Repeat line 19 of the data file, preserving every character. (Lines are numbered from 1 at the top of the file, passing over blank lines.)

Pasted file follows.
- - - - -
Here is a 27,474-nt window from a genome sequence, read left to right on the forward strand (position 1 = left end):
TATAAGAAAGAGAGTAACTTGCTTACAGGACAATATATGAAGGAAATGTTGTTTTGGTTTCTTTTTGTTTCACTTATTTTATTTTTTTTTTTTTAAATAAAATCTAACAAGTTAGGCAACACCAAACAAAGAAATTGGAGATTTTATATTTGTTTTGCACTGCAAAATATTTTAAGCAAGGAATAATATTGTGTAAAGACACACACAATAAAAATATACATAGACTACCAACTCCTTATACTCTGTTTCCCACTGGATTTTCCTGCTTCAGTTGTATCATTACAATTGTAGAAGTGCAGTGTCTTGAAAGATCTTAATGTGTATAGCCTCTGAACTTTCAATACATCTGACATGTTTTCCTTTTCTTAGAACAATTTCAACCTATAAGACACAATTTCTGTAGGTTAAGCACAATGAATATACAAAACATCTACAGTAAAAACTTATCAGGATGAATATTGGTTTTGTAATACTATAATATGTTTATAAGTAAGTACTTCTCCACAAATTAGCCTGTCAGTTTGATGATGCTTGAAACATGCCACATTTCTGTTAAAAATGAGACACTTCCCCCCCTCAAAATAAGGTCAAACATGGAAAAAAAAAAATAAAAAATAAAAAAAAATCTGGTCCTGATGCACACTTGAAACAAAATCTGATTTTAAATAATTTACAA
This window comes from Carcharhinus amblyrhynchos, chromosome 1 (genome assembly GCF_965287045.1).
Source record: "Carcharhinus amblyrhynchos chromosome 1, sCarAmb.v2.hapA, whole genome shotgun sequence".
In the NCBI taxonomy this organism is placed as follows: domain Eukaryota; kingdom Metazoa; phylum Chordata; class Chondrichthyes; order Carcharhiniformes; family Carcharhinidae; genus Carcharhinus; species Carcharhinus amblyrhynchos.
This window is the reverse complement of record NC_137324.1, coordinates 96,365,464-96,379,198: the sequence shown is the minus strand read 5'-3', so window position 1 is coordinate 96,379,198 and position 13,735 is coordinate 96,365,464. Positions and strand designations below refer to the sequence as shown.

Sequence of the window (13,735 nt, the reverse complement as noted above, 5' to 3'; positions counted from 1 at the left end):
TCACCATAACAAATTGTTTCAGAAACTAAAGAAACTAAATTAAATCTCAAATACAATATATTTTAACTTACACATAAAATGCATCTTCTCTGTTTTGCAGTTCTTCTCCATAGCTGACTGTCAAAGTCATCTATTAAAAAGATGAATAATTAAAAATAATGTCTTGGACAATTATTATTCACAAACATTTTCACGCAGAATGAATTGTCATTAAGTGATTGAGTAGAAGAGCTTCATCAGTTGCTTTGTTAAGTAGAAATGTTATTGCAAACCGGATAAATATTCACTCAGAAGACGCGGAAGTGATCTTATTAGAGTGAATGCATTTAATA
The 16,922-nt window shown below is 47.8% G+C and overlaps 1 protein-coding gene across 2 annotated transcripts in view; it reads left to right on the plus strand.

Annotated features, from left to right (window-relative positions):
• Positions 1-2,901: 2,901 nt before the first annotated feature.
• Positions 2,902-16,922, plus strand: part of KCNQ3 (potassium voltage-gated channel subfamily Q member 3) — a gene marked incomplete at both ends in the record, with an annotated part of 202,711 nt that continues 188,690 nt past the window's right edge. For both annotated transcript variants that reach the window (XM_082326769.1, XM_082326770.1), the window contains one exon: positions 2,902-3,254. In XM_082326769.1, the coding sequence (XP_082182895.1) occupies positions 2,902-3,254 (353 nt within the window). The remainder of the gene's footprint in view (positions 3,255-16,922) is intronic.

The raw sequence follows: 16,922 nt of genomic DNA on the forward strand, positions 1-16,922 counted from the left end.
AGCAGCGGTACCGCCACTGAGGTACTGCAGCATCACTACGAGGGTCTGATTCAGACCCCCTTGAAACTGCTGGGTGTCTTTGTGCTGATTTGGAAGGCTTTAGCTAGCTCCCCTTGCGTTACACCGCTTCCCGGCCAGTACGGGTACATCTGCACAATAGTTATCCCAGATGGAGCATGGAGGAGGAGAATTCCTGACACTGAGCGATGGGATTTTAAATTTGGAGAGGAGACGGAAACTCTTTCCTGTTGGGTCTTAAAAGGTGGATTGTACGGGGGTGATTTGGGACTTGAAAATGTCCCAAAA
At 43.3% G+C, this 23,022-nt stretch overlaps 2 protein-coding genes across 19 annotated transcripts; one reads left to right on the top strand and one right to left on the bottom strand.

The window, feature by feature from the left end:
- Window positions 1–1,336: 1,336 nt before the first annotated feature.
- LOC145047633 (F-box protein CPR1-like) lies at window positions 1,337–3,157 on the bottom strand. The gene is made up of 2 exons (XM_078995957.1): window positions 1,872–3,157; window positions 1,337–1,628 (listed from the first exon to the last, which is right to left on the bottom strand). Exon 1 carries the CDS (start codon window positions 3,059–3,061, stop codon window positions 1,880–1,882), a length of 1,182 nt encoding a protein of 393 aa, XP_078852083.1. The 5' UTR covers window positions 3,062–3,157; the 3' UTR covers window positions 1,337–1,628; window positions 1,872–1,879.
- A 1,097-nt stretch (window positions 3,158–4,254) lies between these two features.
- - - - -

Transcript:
- A 1,097-nt stretch (window positions 3,158–4,254) lies between these two features.